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Wednesday, 10 April 2013

What's the real reason for Amazon resetting customer passwords?

I got an email this morning from Amazon.  A legit email, DKIM signed by Amazon's email server.

Amazon have reset my password because they say I 'may have been subject to a phishing scam'.

But why now? Running my own mail servers and a string of public email addresses I'm subject to Amazon phishing scams on an almost daily basis, as I am with many other companies.

And why did Amazon suspect I've been subjected to a phishing scam?  Have they read the phishing emails on my private mail servers?...

No, of course they haven't.  Phishing Amazon customers is an activity that only involves Amazon infrastructure when the scammers use credentials phished from me to perform illegal transactions on my account.

And since I'm pretty certain my credentials haven't been phished from me  - as a professional involved in this area I'm on high alert for odd emails - the only reason I can think of for Amazon to suspect I'm at increased risk of phishing is if my email and perhaps other personal details have somehow leaked from Amazon.

I don't mind my password being reset as a security precaution.

But I do mind the tone of the email they sent, which makes it sound like it's my fault for being at increased risk of phishing, along with handy links to protect myself.

When I reset my account I will take the precaution of removing all my credit card details. Much as it is a pain to re-enter whenever I buy music I suspect there is more going on here.

Here's the email in full (my bold - I'm curious why they don't want me to use my previous password if I know I haven't been subject to a phishing attack...):
Hello J * Firth, 
This is an important message from Amazon.co.uk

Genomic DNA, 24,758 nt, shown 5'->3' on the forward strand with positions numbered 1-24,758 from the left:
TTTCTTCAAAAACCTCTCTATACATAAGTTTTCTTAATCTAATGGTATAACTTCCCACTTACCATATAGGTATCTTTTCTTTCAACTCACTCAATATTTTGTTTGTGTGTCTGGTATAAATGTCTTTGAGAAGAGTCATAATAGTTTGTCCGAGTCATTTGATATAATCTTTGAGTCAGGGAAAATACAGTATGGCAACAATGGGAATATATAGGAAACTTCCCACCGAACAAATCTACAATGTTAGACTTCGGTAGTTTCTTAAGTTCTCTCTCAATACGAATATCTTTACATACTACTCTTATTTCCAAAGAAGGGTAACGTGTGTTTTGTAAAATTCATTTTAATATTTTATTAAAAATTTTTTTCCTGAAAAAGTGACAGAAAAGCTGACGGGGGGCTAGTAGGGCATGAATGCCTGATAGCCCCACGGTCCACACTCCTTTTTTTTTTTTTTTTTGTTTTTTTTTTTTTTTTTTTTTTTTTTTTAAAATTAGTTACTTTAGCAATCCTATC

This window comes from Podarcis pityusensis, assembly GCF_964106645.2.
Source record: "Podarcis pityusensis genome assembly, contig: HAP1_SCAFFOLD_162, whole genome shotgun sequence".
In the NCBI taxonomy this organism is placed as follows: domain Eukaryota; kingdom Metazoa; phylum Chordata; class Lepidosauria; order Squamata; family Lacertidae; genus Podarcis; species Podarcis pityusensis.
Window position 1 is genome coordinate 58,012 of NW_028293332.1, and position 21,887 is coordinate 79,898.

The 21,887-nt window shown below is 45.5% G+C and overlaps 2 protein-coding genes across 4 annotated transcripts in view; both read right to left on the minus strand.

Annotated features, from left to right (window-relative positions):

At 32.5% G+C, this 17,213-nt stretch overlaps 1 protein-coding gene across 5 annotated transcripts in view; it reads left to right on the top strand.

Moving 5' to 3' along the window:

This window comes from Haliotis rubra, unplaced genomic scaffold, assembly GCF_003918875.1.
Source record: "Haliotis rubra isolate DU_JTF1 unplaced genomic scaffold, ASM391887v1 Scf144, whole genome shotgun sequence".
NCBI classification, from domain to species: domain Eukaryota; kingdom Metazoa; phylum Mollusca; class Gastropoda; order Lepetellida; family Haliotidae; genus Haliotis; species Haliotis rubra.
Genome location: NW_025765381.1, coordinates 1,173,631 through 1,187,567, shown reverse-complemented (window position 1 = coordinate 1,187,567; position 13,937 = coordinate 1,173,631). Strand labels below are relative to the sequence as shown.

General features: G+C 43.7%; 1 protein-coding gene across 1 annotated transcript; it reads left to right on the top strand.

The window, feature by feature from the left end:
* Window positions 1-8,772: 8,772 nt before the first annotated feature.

As a precaution, we've reset your Amazon.co.uk password because you may have been subject to a "phishing" scam. 
Here's how phishing works: 
A scam artist sends an e-mail, which is designed to look like it came from a reputable company such as a bank, financial institution, or retailer like Amazon.co.uk, but is in fact a forgery. These e-mails direct you to a website that looks remarkably similar to the reputable company's website, where you are asked to provide account information such as your e-mail address and password. Since that website is actually controlled by the phisher, they get the information you entered. 
Go to amazon.co.uk/phish to read more about ways to protect yourself from phishing. 
To regain access to your Amazon customer account: 
1. Go to Amazon.co.uk and click the "Your Account" link at the top of our website. 
2. Under Account Settings, click the link that says "Forgotten your password?" 
3. Follow the instructions to set a new password for your account. 
Please choose a new password and do not use the same password you used with us previously. If you have used the same password for your email account as on your Amazon.co.uk account, you should also change your email account password to prevent phishers from reading and/or stealing your emails. 
I hope this helps. 
We look forward to seeing you again soon at Amazon.co.uk 
Please note: this e-mail was sent from an address that cannot accept incoming e-mail. To contact us about an unrelated issue, please visit the Help section of our website.


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